Rising paper prices are triggering layoffs, rationing and headaches and not just in the publishing business. But there are strategies for coping with paper usage and costs.
In the movie Waterworld, a futuristic look at the Earth after the polar ice caps melt and swamp every inch of dry land, Kevin Costner drools over a great treasure--a jar of dirt. Had Costner been playing a manager at just about any U.S. business in 1995, the jar of dirt most likely would have been a pack of ordinary white paper. For everyone from purchasing agents to publishers, once-cheap and plentiful paper is quickly becoming the commodity to die for--and the stuff that can determine whether a business will rise or fall.
Paper costs are the business hot button today because of all the bodies left behind by the massive spikes in prices in 1995. The 110-year-old Houston Post shut its doors in mid-year, blaming skyrocketing newsprint costs. Newspapers were expected to end the year paying more than $740 a ton for newsprint, versus $560 a ton in January 1995.
Fingerhut Cos. Inc., a $1.8 billion direct-marketing firm based Minnetonka, Minn., sends out 558 million catalogs yearly. The company eliminated 200 positions in 1995 as part of a $50 million cost-reduction program to cope with rising paper and postage rates. "We cannot just pass increases on to our customers" explains Chairman Ted Deikel.
And New York's Adelphi University began rationing paper, forcing professors to "give shorter tests and fewer handouts," one instructor complained.
Just talking about subjects like paper rationing is enough to rankle the best of managers. Some say they are afraid to talk about target goals for reducing paper usage, fearing that paper companies will simply hike prices even more to match proposed cuts.
The U.S. Justice Department has stepped in to investigate potential anticompetitive practices in the newsprint industry, but that may take years to complete. A spokesperson for the U.S. Justice Department would not elaborate on whether the investigation focuses on price fixing.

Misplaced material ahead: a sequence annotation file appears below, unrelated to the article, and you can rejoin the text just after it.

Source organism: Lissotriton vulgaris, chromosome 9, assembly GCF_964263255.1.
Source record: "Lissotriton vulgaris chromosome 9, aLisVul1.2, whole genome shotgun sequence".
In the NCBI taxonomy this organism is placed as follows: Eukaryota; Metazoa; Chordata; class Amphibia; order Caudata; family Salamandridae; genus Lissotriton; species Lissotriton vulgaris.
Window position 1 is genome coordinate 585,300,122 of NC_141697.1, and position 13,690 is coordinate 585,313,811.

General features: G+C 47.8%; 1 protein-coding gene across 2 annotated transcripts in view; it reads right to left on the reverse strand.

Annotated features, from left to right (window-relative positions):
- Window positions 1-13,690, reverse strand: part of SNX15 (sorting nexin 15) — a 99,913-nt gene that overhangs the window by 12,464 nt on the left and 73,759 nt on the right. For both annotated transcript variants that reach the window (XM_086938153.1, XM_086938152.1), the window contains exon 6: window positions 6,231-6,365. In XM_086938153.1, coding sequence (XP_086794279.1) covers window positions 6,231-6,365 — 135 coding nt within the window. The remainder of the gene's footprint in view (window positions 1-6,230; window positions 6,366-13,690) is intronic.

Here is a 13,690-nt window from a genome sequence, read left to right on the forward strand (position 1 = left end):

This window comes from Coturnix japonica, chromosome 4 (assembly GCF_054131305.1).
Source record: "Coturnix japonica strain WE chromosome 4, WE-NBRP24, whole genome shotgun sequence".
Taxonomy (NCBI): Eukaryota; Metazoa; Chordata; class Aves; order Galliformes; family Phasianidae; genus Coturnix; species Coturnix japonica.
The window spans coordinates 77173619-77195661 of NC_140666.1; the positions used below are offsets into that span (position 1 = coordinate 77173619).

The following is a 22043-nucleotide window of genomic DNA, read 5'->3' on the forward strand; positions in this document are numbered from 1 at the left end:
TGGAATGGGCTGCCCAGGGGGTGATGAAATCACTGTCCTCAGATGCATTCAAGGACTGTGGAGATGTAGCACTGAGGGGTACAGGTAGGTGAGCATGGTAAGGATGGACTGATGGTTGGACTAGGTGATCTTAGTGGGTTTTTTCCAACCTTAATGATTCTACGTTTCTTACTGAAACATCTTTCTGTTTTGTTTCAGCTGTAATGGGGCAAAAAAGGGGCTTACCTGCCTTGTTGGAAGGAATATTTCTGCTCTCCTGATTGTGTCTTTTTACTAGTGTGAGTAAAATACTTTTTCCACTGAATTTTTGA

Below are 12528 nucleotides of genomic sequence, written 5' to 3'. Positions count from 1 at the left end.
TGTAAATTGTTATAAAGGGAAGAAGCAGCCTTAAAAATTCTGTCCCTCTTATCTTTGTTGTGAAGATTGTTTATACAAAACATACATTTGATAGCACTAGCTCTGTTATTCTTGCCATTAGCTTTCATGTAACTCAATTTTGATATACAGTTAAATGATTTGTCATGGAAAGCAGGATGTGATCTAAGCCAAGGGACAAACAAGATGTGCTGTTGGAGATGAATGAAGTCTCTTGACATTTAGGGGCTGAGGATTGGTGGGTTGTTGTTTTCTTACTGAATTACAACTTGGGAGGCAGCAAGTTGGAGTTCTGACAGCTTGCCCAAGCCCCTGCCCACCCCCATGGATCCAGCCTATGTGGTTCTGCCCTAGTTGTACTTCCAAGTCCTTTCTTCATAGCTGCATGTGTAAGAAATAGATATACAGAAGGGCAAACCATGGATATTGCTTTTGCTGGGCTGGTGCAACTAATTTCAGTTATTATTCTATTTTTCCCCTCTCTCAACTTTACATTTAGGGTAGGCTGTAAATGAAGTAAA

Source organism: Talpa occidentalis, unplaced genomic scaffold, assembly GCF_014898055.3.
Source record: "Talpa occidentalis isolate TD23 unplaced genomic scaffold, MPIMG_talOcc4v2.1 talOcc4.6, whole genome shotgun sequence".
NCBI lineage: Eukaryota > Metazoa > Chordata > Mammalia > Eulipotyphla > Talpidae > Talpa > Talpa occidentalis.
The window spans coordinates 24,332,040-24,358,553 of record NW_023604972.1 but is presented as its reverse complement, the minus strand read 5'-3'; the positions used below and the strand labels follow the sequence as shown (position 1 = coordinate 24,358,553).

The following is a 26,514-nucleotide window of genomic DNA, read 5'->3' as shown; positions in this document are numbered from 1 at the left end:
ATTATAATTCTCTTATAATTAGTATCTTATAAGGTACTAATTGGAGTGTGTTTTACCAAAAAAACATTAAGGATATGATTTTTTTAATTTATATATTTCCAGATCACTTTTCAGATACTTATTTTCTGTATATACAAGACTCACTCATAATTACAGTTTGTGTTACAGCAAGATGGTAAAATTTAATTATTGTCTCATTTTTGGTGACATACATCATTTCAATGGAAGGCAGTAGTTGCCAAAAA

Some analysts say the market is pushing paper prices higher in a cyclical fashion, and that as paper companies spend their profits on more machines to spew out tons of paper, prices will be pushed back down. Widespread demand combined with a lack of new paper-producing capacity has paved the way for producers to continue to raise prices.
In the meantime, many businesses are scrambling to cut paper usage in every way. "Our purchasing agents are wringing their hands," says Maureen Burke, recycling coordinator for Bell Atlantic. "Some analysts are projecting that paper costs are going to go up 70 percent next year. That's a far-out projection, but that'll just tell you how nervous everyone is"
Tactics used by Bell Atlantic to reduce paper use may smack of Big Brother, but they are regarded as a model for other businesses. Several times a week, many of Bell Atlantic's 65,000 employees get recorded messages on voice mail that say things such as "Do you really need to make that copy?" or "Think before you use more paper" Almost all departmental newsletters have gotten the ax to help meet the goal of reducing paper usage by 30 percent. In January, customers will get phone bills printed on two sides of the page, designed to save an estimated 40 percent in paper and postage costs.
A Bell Atlantic task force regularly does scenario building in which employees offer suggestions for coping if paper rationing became company policy. There's no more shiny--and expensive--paper in the corporate annual report, and it's much smaller and printed on recycled paper. Savings: $1 million a year since 1991 in postage and paper costs.
Some changes have been intolerable, Burke noted. The Bell Atlantic telephone directories, which are sent to 19 million customers in six states and the District of Columbia, use smaller print and cheaper paper. …